The workplace used to be a lot easier to manage.  That’s because the workplace used to be, well, the workplace.

Employees went to work, they worked, and they went home.  And when they went home, they were usually done working for the day, unless they got an emergency phone call from the boss. 

There was the workplace, and there was home, and (with those rare exceptions) never the twain shall meet.

For better or worse, those days are long gone.

First, there was the answering machine at home. 

Then, the cellphone.

Now, few are those employees who do not have a device connecting them to work in their shirt pockets or their purses.  I’m speaking, of course, about smartphones. 

A great many employees, particularly those in engaged in non-manual labor, have workplace email addresses. 

And, more and more, employers allow their employees to send and receive emails from their workplace email addresses through their smartphones. 

And, more and more, employees are sending and receiving emails after-hours on those smartphones.

As employment lawyers, we have long warned clients and prospective clients that it was only a matter of time before non-exempt employees – and their lawyers – started filing suits contending that they were entitled to be paid for the additional time they spent after-hours reviewing and responding to work-related emails.  And, whenever those lawsuits would be filed, we anticipated that they would be filed as class actions or collective actions. 

Well, that day apparently has come.

 Although there have been more than a few lawsuits filed over the years alleging that non-exempt employees were entitled to be paid for the time spent “off the clock” dealing with work-related emails, those claims are more prevalent now than ever. 

Perhaps recognizing that the time spent on after-hours emails might be sporadic or that it might be only a few minutes on many occasions – which would create an argument that such time is non-compensable, de minimis time – employees and their attorneys are not simply filing suit over email time.  Instead, they are filing suit over all alleged “off the clock” time, including not only time spent on emails, but also time spent booting up computers at the beginning of the day and shutting them down at the end, as well as other, similar activities.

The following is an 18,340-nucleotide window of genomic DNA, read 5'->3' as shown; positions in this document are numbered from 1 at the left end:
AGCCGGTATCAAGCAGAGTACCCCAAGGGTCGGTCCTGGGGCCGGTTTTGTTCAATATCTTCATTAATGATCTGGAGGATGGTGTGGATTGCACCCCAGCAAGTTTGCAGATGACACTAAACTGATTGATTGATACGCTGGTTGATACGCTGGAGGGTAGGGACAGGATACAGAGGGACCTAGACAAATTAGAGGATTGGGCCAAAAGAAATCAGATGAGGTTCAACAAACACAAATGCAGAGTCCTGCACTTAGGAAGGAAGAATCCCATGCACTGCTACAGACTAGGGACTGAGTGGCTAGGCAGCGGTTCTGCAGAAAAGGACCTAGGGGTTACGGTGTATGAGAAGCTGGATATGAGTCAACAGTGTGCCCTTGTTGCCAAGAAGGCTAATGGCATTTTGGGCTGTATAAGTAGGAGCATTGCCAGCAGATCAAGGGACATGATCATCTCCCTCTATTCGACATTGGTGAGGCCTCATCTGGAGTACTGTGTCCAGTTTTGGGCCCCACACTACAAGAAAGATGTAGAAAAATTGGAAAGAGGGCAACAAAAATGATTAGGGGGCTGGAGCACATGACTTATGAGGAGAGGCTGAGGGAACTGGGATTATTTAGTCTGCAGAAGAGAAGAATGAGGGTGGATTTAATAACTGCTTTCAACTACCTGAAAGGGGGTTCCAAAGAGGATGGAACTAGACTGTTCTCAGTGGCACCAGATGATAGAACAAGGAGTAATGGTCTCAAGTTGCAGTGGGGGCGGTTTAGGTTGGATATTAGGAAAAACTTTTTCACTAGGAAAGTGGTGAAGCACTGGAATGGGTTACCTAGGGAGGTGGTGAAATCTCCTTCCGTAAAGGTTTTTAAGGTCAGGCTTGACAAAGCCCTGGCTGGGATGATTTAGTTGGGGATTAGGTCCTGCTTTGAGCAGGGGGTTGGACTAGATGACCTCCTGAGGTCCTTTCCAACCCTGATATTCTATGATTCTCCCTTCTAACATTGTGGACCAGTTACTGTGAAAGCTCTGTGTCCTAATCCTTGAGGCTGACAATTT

Checking emails after hours may only take 5 or 6 minutes a day, they argue, but when you add it to the other “off the clock” time, it is significant.  And, they argue, they are entitled to be paid for all of that time.

Fifteen minutes a day, they argue, adds up for one employee.  Multiply it by an entire workforce, and the potential exposure could be significant.

There are a number of ways employers can address this phenomenon:

  1. Employers can reassess their needs and determine whether it would be wise to prevent employees from receiving work-related emails anywhere other than at work.  In other words, they can determine whether to prevent employees from even accessing emails to and from their work email addresses on their smartphones (or on their home computers, laptops or tablets).  If there is an emergency after hours, you can contact them the old-fashioned way – pick up the phone and call them. 
  2. Should employers decide not to cut off email access outside of the workplace, they – and management employees in particular – can address how often and under what circumstances they send emails to employees after hours.  When you send an email to an employee at 10:00 pm, you may well intend that he or she not look at it until the morning.  But you know your employees are likely to do the same thing you do when their smartphones buzz to let them know they have received new emails – they are going to check.  Yes, that may be a reflex.  But the employee will not know if it is an emergency until he or she opens your email. 
  3. If employers are not going to cut off access to emails, they should consider revising their time reporting systems to allow employees to report time spent dealing with after-hours emails.  At the very least, that would help to cut off exposure on an “off the clock” claim.  And should employees report significant time spent after hours engaged in such conduct, the employer can then reconsider (1) and (2).